I turned 38 in February. I feel like I’ve earned every one of those 38 years. But it’s strange to look back at those years and see a Joy I barely recognize.
I’ve been changing all my life. You’d think I’d know how to do it by now. I think I should, anyway.
You and I are fluid as the clouds. Never still. Sometimes racing, other times languid. Sometimes heavy and dark, others wispy and delicate. I envy the clouds’ effortless change. Becoming ourselves is damn hard.
If you knew me Back Then, you knew a different me. But I never leave any previous Joys behind completely. They’ve left their fingerprints, or sometimes scars, behind.
It’s the same for you. But somehow, we never get over the surprise at the way we all change, become new versions of ourselves. We forget that everyone is more complicated than they appear. Surprised that we all change.
Some of us leave more traces of our earlier selves than others. I’ve blazed quite a trail of words across the internet over the past almost-decade. Those old words and the old Joys they represent drag at my heels like Jacob Marley’s chains. And they represent yet another version of Joy – my online self.
I have always been ready to give the finger to the establishment and fight injustice. I am to this day filled with fire to repair what is broken, right wrongs, and make it all better. I can see potential and cannot stand by and let that vision melt under the blazing sun of apathy and that’s-how-we’ve-always-done-it.
But my online persona exaggerates and amplifies the Warrior for Justice part of Joy. Online, you see only that one part in isolation, without any tempering by the rest of who I am. Read me online and you might think I want to be the next Joan of Arc.
Sometimes I think we’re all caricatures online, all hard edges and chiaroscuro.
My first blog title, back in 2004, was “Joy’s Little Soapbox.” It is a humiliating memory. Fortunately, I quickly smelled the hubris and changed it. But the attitude that led me to that initial choice – the desire to spew opinions and tussle over issues and demonstrate the superiority of my ideas – remained. I delighted in generating long threads of debate on Facebook. I enjoyed thinking out loud and reading other people’s thoughts and playing mind games.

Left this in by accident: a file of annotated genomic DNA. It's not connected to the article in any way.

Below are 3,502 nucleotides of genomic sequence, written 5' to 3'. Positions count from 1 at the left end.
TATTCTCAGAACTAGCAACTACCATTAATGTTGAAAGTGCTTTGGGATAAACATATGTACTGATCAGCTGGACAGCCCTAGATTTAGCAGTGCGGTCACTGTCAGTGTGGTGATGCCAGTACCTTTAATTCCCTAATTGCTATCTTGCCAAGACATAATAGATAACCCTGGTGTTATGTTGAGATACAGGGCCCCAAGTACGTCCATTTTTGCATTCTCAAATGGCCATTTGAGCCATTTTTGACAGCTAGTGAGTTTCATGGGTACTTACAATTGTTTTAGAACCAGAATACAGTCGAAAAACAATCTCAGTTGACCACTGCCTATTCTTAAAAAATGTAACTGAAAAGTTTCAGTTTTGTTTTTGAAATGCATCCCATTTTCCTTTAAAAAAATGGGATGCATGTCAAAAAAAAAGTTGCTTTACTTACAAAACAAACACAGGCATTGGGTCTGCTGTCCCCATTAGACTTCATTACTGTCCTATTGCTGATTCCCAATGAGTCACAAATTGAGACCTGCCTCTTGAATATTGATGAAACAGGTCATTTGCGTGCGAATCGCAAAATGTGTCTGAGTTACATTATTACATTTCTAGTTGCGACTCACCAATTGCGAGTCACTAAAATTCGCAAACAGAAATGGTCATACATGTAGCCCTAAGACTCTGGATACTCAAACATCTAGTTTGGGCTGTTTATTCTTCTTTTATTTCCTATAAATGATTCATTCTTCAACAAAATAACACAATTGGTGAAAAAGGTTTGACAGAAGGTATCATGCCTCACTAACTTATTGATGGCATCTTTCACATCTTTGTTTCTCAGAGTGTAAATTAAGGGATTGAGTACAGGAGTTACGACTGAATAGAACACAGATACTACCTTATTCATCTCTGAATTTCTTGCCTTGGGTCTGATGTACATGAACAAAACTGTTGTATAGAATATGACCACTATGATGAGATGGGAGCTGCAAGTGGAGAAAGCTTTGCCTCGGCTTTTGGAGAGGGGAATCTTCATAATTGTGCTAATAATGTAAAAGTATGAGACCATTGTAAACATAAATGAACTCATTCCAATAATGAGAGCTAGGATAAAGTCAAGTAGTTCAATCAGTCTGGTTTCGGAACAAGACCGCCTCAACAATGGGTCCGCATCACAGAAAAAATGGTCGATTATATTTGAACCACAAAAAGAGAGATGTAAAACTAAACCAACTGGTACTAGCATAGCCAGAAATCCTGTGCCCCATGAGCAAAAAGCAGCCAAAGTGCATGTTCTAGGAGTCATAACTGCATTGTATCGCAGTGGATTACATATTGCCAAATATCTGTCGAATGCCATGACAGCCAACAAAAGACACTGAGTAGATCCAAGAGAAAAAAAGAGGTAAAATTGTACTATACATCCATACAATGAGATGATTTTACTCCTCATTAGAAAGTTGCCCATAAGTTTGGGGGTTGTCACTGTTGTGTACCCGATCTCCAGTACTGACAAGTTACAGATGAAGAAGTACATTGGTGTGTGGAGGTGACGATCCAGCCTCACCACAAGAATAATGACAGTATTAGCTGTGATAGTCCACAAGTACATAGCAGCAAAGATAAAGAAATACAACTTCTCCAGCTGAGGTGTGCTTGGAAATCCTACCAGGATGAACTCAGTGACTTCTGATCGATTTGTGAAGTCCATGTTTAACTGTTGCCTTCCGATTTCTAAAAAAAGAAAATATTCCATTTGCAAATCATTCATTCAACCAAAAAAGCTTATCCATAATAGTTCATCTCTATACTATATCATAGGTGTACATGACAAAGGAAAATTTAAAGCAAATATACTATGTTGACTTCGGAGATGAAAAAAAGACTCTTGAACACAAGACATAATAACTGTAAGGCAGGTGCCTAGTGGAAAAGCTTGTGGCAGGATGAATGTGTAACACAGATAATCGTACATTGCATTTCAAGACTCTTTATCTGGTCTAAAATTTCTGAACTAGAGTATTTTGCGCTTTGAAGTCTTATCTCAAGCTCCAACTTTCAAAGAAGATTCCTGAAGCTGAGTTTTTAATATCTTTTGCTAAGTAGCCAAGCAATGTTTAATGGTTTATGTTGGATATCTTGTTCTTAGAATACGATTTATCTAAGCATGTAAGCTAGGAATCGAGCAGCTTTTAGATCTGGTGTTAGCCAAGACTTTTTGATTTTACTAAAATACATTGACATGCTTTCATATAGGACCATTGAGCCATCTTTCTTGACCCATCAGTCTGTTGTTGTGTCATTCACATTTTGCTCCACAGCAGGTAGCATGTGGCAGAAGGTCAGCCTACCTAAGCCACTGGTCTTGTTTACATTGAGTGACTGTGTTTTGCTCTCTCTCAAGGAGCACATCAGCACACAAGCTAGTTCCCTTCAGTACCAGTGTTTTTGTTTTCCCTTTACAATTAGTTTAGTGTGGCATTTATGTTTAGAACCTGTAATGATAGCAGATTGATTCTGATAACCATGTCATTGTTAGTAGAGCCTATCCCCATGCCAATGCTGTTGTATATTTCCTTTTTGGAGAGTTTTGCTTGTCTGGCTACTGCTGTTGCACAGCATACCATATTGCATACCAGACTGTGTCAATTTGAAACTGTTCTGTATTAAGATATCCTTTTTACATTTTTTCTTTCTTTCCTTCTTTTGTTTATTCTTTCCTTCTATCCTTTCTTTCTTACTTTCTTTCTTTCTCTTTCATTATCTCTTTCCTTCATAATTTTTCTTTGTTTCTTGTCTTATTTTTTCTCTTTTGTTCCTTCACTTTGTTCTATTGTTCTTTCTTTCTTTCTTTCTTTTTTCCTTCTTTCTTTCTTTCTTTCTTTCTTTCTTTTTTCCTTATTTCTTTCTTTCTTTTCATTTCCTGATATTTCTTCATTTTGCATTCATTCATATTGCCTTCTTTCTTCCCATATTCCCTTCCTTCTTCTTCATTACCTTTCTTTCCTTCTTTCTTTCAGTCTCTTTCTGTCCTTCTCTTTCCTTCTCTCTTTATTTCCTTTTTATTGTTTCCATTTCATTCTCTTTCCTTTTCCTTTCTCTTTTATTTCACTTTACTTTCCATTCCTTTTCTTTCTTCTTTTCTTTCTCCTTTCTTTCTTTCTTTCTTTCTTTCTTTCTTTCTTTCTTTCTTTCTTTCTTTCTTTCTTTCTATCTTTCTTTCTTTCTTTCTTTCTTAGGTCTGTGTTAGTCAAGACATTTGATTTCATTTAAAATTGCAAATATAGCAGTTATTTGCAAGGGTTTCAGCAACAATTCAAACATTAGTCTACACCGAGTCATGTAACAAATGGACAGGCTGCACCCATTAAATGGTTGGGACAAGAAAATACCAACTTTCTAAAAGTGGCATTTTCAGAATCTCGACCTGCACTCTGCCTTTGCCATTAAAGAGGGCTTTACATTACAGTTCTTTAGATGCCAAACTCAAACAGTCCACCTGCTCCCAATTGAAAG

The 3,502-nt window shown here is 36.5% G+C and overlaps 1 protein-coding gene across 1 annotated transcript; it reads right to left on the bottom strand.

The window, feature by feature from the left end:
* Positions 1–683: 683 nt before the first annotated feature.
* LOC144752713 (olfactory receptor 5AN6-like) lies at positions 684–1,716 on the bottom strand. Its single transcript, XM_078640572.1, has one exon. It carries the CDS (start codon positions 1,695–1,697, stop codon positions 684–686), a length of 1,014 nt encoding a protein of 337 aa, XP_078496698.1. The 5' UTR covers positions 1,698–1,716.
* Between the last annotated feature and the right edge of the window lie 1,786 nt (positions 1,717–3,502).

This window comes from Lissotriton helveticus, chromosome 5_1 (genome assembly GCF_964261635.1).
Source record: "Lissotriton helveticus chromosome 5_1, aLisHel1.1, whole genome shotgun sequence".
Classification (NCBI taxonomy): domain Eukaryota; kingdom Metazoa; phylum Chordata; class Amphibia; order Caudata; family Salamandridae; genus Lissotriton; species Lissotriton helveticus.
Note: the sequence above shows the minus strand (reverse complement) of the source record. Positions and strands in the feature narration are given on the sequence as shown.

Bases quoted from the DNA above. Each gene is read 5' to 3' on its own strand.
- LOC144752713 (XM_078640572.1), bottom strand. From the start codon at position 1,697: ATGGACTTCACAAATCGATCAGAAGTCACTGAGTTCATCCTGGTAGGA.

Thank God, I didn’t stay there. As it does for all of us, life didn’t go easy. It chewed me up and spat me out, leaving a tenderized Joy behind. Her words were still unflinching but shifted with the pain, growing heavy, fraught with emotion, theological, and critical.
People who met me during that time (maybe even today – self-awareness is clearer looking back) discovered someone much less intense than they expected. Once again, the online trail of words exaggerated one part and hid the goofy, quirky woman who enjoys a good potty joke and teases as a love language.
It”s a strange and disconcerting thing to change. We’re uncomfortable and clumsy, straining against persistent patterns stuck in the subconscious long after the conscious mind has chosen something different.
It is even more disconcerting to know that my trail of words is still there, leading to Joys who mostly exist in my rear view mirror.
Yes, I used to think I could argue you to my point of view. Today, I try to remind myself how long change takes, because I know how long it took me. Past Joys wanted you to change. Today’s Joy wants to understand and hopes that you will take the time to understand me, so that we can both acknowledge and honor the journeys that brought us where we are.
When I get the old longing to proclaim something online, I ask myself why (let’s be honest –I am aware enough to ask that on a good day). Do I want to express my own perspective and the ways I came to a conclusion? Do I want to convince you to conclude the same? Sometimes it’s both.
But I know this: it is much easier to honor your journey when I take myself out of the caricatured all-text-except-for-tiny-avatar world of social media into in-person. When I see you in living color, in three-dimensions, when I can hear and touch and see and maybe even smell (depending on your choice of cologne) you, I understand better how each of us became who we are today, where we got our baggage, and what resonates or sickens us.
It gets messy. Life sucks, people are complicated and sometimes make life suck worse. But walking it together reminds us that most quick fixes fall apart, most simple answers fail the real world test, and the people who appear two-dimensional online are flesh-and-blood people in the midst of their own evolution.
I remember not to judge you by your words alone because they may have been written by a different you. Neither of us have arrived, by any stretch.
I’m just another version of Joy, wondering when the next one will begin to emerge.